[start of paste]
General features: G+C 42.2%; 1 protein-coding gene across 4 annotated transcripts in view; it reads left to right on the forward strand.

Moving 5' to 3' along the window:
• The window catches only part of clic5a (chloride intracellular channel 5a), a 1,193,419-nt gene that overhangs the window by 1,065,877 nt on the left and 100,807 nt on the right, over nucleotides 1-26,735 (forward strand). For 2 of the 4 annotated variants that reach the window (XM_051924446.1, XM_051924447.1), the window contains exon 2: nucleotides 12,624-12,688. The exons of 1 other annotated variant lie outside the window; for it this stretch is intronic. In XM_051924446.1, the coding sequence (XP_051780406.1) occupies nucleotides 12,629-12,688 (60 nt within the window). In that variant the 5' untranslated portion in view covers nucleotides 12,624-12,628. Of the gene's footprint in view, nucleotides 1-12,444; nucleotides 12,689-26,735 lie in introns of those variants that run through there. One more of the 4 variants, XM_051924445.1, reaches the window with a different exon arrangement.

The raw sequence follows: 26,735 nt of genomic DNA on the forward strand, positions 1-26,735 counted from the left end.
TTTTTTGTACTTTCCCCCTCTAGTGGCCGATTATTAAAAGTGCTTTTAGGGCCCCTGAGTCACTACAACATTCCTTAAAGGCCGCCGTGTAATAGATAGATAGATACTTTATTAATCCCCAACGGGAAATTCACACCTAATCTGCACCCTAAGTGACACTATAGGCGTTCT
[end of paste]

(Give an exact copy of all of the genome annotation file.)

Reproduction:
General features: G+C 42.2%; 1 protein-coding gene across 4 annotated transcripts in view; it reads left to right on the forward strand.

Moving 5' to 3' along the window:
• The window catches only part of clic5a (chloride intracellular channel 5a), a 1,193,419-nt gene that overhangs the window by 1,065,877 nt on the left and 100,807 nt on the right, over nucleotides 1-26,735 (forward strand). For 2 of the 4 annotated variants that reach the window (XM_051924446.1, XM_051924447.1), the window contains exon 2: nucleotides 12,624-12,688. The exons of 1 other annotated variant lie outside the window; for it this stretch is intronic. In XM_051924446.1, the coding sequence (XP_051780406.1) occupies nucleotides 12,629-12,688 (60 nt within the window). In that variant the 5' untranslated portion in view covers nucleotides 12,624-12,628. Of the gene's footprint in view, nucleotides 1-12,444; nucleotides 12,689-26,735 lie in introns of those variants that run through there. One more of the 4 variants, XM_051924445.1, reaches the window with a different exon arrangement.

The raw sequence follows: 26,735 nt of genomic DNA on the forward strand, positions 1-26,735 counted from the left end.
TTTTTTGTACTTTCCCCCTCTAGTGGCCGATTATTAAAAGTGCTTTTAGGGCCCCTGAGTCACTACAACATTCCTTAAAGGCCGCCGTGTAATAGATAGATAGATACTTTATTAATCCCCAACGGGAAATTCACACCTAATCTGCACCCTAAGTGACACTATAGGCGTTCT